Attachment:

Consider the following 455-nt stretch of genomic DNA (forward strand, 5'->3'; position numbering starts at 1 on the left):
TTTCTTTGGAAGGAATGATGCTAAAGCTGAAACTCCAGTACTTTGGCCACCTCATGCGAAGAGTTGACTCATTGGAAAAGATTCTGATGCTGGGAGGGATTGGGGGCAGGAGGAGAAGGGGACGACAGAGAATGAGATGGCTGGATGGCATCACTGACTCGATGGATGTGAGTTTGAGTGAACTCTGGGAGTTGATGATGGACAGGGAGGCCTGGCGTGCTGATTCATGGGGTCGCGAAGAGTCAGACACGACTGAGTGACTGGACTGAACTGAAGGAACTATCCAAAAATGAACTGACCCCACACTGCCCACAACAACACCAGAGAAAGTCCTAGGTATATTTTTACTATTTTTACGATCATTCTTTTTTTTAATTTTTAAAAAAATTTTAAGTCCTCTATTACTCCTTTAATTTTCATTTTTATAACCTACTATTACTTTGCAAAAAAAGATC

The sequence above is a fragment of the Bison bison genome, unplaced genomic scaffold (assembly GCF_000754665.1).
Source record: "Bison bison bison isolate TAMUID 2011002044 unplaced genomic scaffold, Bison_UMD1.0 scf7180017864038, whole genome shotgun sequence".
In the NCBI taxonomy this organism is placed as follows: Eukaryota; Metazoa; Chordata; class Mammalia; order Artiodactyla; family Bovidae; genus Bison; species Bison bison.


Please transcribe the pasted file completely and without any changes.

Consider the following 455-nt stretch of genomic DNA (forward strand, 5'->3'; position numbering starts at 1 on the left):
TTTCTTTGGAAGGAATGATGCTAAAGCTGAAACTCCAGTACTTTGGCCACCTCATGCGAAGAGTTGACTCATTGGAAAAGATTCTGATGCTGGGAGGGATTGGGGGCAGGAGGAGAAGGGGACGACAGAGAATGAGATGGCTGGATGGCATCACTGACTCGATGGATGTGAGTTTGAGTGAACTCTGGGAGTTGATGATGGACAGGGAGGCCTGGCGTGCTGATTCATGGGGTCGCGAAGAGTCAGACACGACTGAGTGACTGGACTGAACTGAAGGAACTATCCAAAAATGAACTGACCCCACACTGCCCACAACAACACCAGAGAAAGTCCTAGGTATATTTTTACTATTTTTACGATCATTCTTTTTTTTAATTTTTAAAAAAATTTTAAGTCCTCTATTACTCCTTTAATTTTCATTTTTATAACCTACTATTACTTTGCAAAAAAAGATC

The sequence above is a fragment of the Bison bison genome, unplaced genomic scaffold (assembly GCF_000754665.1).
Source record: "Bison bison bison isolate TAMUID 2011002044 unplaced genomic scaffold, Bison_UMD1.0 scf7180017864038, whole genome shotgun sequence".
In the NCBI taxonomy this organism is placed as follows: Eukaryota; Metazoa; Chordata; class Mammalia; order Artiodactyla; family Bovidae; genus Bison; species Bison bison.